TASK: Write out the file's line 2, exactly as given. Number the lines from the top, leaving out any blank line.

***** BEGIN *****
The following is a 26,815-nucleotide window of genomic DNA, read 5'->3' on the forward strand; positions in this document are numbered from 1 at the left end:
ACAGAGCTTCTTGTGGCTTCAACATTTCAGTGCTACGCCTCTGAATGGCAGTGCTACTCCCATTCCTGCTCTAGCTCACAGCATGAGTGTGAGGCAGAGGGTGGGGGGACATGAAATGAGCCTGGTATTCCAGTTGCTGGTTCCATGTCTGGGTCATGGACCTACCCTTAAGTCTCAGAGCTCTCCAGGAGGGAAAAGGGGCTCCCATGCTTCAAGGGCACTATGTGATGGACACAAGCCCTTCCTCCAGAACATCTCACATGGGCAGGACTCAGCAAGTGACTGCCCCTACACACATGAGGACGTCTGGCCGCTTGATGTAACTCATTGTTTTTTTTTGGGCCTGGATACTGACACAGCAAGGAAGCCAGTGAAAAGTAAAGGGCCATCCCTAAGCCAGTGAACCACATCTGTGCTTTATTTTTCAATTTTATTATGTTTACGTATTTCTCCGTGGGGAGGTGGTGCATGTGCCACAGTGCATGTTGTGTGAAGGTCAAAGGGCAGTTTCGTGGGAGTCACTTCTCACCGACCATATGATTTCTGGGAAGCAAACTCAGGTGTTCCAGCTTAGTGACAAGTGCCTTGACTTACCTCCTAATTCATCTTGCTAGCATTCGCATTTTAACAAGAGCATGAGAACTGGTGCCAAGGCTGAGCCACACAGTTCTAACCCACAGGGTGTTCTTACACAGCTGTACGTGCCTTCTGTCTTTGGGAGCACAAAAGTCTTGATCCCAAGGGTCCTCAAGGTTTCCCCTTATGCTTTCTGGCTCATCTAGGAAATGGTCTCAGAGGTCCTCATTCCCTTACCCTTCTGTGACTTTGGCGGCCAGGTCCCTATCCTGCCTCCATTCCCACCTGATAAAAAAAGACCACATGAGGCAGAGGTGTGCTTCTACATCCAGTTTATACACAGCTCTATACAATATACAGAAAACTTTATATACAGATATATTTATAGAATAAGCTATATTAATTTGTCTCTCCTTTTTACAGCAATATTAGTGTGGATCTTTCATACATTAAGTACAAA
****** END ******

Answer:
ACAGAGCTTCTTGTGGCTTCAACATTTCAGTGCTACGCCTCTGAATGGCAGTGCTACTCCCATTCCTGCTCTAGCTCACAGCATGAGTGTGAGGCAGAGGGTGGGGGGACATGAAATGAGCCTGGTATTCCAGTTGCTGGTTCCATGTCTGGGTCATGGACCTACCCTTAAGTCTCAGAGCTCTCCAGGAGGGAAAAGGGGCTCCCATGCTTCAAGGGCACTATGTGATGGACACAAGCCCTTCCTCCAGAACATCTCACATGGGCAGGACTCAGCAAGTGACTGCCCCTACACACATGAGGACGTCTGGCCGCTTGATGTAACTCATTGTTTTTTTTTGGGCCTGGATACTGACACAGCAAGGAAGCCAGTGAAAAGTAAAGGGCCATCCCTAAGCCAGTGAACCACATCTGTGCTTTATTTTTCAATTTTATTATGTTTACGTATTTCTCCGTGGGGAGGTGGTGCATGTGCCACAGTGCATGTTGTGTGAAGGTCAAAGGGCAGTTTCGTGGGAGTCACTTCTCACCGACCATATGATTTCTGGGAAGCAAACTCAGGTGTTCCAGCTTAGTGACAAGTGCCTTGACTTACCTCCTAATTCATCTTGCTAGCATTCGCATTTTAACAAGAGCATGAGAACTGGTGCCAAGGCTGAGCCACACAGTTCTAACCCACAGGGTGTTCTTACACAGCTGTACGTGCCTTCTGTCTTTGGGAGCACAAAAGTCTTGATCCCAAGGGTCCTCAAGGTTTCCCCTTATGCTTTCTGGCTCATCTAGGAAATGGTCTCAGAGGTCCTCATTCCCTTACCCTTCTGTGACTTTGGCGGCCAGGTCCCTATCCTGCCTCCATTCCCACCTGATAAAAAAAGACCACATGAGGCAGAGGTGTGCTTCTACATCCAGTTTATACACAGCTCTATACAATATACAGAAAACTTTATATACAGATATATTTATAGAATAAGCTATATTAATTTGTCTCTCCTTTTTACAGCAATATTAGTGTGGATCTTTCATACATTAAGTACAAA